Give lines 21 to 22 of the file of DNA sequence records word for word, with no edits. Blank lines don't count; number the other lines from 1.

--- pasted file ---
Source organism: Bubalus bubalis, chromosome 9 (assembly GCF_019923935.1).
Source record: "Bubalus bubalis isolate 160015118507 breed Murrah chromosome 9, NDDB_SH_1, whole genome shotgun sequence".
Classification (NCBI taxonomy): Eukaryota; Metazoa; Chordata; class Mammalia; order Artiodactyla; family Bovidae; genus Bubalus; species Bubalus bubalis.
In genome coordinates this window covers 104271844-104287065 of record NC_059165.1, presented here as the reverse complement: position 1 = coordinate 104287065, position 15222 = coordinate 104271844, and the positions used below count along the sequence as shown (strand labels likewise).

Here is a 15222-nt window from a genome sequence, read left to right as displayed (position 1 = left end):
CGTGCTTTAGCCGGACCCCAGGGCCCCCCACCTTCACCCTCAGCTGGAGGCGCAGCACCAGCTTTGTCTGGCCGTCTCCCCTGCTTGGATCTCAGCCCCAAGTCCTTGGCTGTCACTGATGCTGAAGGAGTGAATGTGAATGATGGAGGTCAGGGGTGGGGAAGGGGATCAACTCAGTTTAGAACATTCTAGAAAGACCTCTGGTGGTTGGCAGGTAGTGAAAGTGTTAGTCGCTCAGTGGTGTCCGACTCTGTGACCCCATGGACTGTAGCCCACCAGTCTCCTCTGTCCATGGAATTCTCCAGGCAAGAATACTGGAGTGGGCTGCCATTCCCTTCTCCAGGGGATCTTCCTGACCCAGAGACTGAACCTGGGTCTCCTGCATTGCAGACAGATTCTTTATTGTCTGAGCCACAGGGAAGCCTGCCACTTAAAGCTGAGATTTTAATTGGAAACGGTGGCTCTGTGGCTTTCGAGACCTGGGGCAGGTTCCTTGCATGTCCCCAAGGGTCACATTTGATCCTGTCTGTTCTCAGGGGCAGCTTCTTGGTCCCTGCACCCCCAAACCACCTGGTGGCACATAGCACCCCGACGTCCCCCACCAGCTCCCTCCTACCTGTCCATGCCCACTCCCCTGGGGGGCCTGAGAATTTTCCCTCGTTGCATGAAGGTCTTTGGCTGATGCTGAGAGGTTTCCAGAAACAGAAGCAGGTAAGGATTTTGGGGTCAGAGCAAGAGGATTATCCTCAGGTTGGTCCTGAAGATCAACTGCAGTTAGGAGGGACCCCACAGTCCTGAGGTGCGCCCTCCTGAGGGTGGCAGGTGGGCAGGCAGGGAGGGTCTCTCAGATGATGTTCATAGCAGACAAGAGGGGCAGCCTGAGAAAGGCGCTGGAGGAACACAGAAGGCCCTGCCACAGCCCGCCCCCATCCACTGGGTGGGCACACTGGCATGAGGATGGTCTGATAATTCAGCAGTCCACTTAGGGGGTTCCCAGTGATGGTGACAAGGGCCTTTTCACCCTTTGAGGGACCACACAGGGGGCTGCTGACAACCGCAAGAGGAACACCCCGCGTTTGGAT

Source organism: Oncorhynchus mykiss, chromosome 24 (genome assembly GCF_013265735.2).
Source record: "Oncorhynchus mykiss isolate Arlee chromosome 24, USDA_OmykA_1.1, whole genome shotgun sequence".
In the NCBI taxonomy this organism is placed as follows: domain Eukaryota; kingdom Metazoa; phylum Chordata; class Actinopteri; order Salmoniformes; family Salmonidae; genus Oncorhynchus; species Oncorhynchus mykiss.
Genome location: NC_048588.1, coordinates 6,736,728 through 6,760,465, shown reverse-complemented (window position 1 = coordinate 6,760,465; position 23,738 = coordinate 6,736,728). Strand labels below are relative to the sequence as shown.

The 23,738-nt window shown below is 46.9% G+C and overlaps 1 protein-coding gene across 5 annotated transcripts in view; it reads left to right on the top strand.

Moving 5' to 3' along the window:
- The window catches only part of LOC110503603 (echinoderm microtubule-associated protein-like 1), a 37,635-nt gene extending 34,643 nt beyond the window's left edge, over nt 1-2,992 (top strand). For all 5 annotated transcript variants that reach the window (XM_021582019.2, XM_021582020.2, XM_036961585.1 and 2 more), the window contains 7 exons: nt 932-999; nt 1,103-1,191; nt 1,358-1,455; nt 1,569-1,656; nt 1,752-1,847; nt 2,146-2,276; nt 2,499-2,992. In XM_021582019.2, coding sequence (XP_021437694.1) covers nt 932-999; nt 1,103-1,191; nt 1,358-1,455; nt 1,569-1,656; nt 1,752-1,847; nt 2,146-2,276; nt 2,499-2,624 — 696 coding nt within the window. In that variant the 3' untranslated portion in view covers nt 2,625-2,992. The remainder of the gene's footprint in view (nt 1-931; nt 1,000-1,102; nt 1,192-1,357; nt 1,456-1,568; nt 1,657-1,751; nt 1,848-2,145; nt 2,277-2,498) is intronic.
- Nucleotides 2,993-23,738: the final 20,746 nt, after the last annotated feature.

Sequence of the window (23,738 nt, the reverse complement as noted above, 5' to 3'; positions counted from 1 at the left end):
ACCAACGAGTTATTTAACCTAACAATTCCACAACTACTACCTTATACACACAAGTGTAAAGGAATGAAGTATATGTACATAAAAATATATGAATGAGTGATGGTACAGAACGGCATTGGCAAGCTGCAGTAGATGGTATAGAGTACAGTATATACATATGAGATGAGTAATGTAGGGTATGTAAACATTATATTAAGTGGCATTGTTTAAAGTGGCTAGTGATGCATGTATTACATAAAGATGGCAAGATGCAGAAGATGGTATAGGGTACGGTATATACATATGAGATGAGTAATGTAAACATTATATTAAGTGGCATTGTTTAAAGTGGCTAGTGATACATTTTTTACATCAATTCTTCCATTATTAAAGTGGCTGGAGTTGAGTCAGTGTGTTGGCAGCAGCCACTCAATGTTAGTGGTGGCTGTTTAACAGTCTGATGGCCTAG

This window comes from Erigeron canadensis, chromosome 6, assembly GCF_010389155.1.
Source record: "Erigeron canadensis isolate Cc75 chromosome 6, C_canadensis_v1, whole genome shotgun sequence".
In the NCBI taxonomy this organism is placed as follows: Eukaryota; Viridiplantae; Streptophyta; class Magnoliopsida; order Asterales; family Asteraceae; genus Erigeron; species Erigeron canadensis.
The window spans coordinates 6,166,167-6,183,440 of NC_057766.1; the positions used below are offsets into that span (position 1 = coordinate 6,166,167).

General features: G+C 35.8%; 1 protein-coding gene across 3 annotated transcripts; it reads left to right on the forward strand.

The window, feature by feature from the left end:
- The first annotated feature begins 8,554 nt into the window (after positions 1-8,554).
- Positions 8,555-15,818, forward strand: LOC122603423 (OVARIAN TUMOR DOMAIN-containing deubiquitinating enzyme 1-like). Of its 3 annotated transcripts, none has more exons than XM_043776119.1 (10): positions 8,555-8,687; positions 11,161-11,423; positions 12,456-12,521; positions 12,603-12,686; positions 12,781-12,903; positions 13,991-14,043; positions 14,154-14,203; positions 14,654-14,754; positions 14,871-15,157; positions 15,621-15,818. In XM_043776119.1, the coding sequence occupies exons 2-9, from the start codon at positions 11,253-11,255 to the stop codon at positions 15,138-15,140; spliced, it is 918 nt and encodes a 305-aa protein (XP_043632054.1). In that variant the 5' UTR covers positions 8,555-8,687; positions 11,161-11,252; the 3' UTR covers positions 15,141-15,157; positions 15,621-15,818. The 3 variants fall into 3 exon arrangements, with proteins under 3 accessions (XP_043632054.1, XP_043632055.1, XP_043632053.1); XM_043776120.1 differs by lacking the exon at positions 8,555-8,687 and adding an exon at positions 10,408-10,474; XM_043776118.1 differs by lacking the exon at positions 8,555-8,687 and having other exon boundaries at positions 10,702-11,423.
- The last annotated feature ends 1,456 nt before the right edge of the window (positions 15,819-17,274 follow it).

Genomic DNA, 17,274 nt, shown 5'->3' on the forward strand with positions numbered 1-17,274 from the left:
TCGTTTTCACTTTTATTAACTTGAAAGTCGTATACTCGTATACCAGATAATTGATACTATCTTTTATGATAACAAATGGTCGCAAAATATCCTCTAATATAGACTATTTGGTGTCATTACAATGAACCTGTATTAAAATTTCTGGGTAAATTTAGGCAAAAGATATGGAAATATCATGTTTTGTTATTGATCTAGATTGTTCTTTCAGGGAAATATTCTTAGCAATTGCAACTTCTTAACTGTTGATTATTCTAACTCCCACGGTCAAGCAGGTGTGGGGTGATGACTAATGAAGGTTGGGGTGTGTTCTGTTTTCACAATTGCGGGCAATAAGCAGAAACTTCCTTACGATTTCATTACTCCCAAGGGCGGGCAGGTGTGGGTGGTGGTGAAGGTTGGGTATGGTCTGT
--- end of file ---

General features: G+C 35.8%; 1 protein-coding gene across 3 annotated transcripts; it reads left to right on the forward strand.

The window, feature by feature from the left end: